Operating across state lines presents tax risks — or possibly rewards

It’s a smaller business world after all. With the ease and popularity of e-commerce, as well as the incredible efficiency of many supply chains, companies of all sorts are finding it easier than ever to widen their markets. Expanding one’s business has become so feasible that many businesses quickly find themselves crossing state lines.

But such a move comes with a risk; operating in another state means possibly being subject to taxation in that state. The resulting liability can, in some cases, inhibit profitability. At other times, it can produce tax savings.

Do you have “nexus”?

Essentially, creating “nexus” means a business has established a presence in a given state that’s substantial enough to trigger that state’s tax rules and obligations.

Precisely what activates nexus in a specific state depends on that state’s chosen criteria. Depending on the type of tax (sales vs. income), different nexus rules apply for each state. Triggers can vary, but common criteria include:

  • employing workers in the state
  • owning (or, in some cases, even leasing) property there
  • marketing your products or services in the state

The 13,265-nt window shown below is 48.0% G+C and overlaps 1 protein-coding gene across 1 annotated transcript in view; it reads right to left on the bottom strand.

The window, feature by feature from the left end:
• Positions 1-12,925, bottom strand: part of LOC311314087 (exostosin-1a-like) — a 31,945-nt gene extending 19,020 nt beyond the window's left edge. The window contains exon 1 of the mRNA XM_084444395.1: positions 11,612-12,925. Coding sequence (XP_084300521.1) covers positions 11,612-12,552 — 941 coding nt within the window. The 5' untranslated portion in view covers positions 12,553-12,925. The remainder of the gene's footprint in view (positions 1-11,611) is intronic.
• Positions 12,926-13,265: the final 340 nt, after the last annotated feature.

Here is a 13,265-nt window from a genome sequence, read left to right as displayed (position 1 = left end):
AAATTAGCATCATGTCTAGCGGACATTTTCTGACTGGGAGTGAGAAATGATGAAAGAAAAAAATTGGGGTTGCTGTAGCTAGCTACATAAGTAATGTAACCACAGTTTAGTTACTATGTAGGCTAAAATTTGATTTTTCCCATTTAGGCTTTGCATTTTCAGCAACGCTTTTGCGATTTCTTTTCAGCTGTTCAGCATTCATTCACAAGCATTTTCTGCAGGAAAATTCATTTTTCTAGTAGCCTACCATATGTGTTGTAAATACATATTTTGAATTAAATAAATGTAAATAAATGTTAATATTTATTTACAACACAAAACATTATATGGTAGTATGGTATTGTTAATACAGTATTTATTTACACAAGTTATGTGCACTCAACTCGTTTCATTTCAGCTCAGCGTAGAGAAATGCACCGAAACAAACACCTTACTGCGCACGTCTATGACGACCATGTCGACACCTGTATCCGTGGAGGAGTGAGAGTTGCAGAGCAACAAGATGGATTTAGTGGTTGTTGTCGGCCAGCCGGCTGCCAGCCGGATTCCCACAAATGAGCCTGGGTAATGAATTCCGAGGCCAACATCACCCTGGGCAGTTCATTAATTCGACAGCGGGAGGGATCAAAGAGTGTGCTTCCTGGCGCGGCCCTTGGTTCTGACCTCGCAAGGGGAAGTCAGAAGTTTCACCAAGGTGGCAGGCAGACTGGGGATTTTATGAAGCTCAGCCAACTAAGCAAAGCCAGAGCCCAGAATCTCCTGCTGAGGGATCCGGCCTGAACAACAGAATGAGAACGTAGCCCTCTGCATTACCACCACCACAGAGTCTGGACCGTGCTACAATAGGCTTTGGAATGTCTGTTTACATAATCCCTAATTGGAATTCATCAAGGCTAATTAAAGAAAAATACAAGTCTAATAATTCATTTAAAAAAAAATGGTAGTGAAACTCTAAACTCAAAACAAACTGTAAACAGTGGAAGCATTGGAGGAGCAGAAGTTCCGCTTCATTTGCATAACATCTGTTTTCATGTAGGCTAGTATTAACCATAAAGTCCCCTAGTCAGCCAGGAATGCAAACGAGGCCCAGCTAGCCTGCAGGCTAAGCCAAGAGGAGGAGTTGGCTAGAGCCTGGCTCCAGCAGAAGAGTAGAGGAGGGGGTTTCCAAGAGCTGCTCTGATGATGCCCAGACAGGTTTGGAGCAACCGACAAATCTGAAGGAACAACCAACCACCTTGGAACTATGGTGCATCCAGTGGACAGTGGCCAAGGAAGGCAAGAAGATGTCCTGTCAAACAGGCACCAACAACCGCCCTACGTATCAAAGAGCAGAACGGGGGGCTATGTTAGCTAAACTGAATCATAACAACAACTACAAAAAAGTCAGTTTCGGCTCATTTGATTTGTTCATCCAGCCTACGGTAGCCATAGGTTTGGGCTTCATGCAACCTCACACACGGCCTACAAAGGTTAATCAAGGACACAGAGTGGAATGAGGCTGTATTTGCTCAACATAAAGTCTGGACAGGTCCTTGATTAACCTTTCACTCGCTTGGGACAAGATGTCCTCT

• maintaining a substantial amount of inventory there
  • using a local telephone number

Then again, one generally can’t say that nexus has a “hair trigger.” A minimal amount of business activity in a given state probably won’t create tax liability there.

Strategic moves

If your company already operates in another state and you’re unsure of your tax liabilities there — or if you’re thinking about starting operations in another state — consider conducting a nexus study. The nexus study is a systematic approach to identifying the out-of-state taxes that your business activities may expose you to.

Keep in mind that the results of a nexus study may not be negative. You might find that your company’s overall tax liability is actually lower in a neighboring state. In such cases, it may be advantageous to create nexus in that state (if you don’t already have it) by, say, setting up a small office there. If all goes well, you may be able to allocate some income to that state and lower your tax bill.

The complexity of state tax laws offers both risk and opportunity. Contact KraftCPAs for help ensuring that your business comes out on the winning end of a move across state lines.

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